The x and y axes are part of the Cartesian coordinate system, also called the rectangular coordinate system. Coordinates on this system are located by their distance from perpendicular lines (the x and y axes) that intersect. Every line, figure and point in coordinate geometry can be drawn in a coordinate plane using the Cartesian coordinate system.
Origin of the Cartesian Coordinate System
René Descartes, a French philosopher and mathematician, invented the Cartesian coordinate system. In 1637 he published a book, "Discourse on the Method of Reasoning Well and Seeking Truth in the Sciences," that included a section called "La Géometrie," or Geometry. In this section Descartes described the Cartesian coordinate system, pairing geometry and algebra for the first time.
How the Coordinate System Works
The Cartesian coordinate system comprises two number lines, one horizontal and one vertical. The horizontal line is known as the x-axis and the vertical line is called the y-axis. These axes intersect to form four quadrants. Because the x and y axes are perpendicular to one another, they intersect only once, in a place called the origin. Coordinates are measured by a set length that equates to distance from the origin.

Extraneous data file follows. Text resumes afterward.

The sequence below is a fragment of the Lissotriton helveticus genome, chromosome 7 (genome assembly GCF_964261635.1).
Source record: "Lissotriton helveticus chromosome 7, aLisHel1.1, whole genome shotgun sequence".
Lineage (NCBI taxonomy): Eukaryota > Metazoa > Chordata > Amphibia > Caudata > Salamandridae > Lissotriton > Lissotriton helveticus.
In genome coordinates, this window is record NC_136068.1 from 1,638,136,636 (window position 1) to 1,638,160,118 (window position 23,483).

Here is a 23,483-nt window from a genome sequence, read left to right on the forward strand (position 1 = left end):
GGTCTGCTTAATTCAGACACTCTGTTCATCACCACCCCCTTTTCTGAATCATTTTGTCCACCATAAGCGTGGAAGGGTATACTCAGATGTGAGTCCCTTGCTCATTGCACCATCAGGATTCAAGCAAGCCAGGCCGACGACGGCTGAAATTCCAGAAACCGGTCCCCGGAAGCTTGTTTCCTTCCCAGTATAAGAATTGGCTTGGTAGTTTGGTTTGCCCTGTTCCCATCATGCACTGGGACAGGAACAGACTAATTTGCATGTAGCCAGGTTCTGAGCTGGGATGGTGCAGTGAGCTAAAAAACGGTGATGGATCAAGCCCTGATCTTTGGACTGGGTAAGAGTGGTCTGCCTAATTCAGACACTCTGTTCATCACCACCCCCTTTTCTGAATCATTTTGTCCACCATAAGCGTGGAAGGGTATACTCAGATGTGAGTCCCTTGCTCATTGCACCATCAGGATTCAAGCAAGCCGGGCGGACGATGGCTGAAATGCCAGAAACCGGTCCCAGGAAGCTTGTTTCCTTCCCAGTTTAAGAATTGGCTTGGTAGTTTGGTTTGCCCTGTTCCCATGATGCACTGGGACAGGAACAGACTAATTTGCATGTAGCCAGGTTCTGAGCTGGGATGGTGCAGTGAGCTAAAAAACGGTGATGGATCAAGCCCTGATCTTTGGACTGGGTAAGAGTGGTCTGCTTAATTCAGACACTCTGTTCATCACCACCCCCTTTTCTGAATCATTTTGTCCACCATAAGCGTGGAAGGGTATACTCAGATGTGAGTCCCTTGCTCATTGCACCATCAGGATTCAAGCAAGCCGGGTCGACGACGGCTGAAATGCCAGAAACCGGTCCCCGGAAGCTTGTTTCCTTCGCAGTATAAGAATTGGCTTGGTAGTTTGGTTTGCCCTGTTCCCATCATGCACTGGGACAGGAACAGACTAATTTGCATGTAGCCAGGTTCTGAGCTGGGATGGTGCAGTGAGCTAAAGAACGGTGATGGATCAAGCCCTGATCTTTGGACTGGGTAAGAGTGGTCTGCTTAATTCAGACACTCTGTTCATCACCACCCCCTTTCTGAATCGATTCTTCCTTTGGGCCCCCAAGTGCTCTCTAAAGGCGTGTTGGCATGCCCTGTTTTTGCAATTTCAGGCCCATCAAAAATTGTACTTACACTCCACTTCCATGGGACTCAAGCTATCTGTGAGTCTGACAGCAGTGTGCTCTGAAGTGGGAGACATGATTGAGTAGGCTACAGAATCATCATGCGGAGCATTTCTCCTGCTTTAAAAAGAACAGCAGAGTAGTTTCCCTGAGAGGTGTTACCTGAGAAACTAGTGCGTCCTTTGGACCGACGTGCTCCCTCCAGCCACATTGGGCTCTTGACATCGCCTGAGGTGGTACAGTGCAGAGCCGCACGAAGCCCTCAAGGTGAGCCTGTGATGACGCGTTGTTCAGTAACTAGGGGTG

How to Describe X and Y Axis Intersection Coordinates
Coordinates are written as (x,y), where x stands for the value on the x (horizontal) axis and y stands for the value on the y (vertical) axis. The place where the x-axis and y-axis meet is at a zero value on both the x and y axes. Because the x and y axes both intersect at zero, the coordinate of their point of intersection is described as (0,0).
How to Describe Other Coordinates
A point located in quadrant I, on the upper right, has a positive x and y coordinate value, for example (1,1). A point located in quadrant II, on the upper left side, has a negative x and positive y coordinate value, for example (-1,1). A point in quadrant III, on the lower left side, has a negative x and y coordinate value, for example: (-1,-1). A point in quadrant IV, on the lower right side, has a positive x and negative y coordinate value, for example (1,-1).
About the Author
Victoria Smoothens has been writing for eCopywriters and Constant Content since 2006. She has been published on McSweeneys.net. Smoothens has a Bachelor of Arts degree in music performance and a minor in English.
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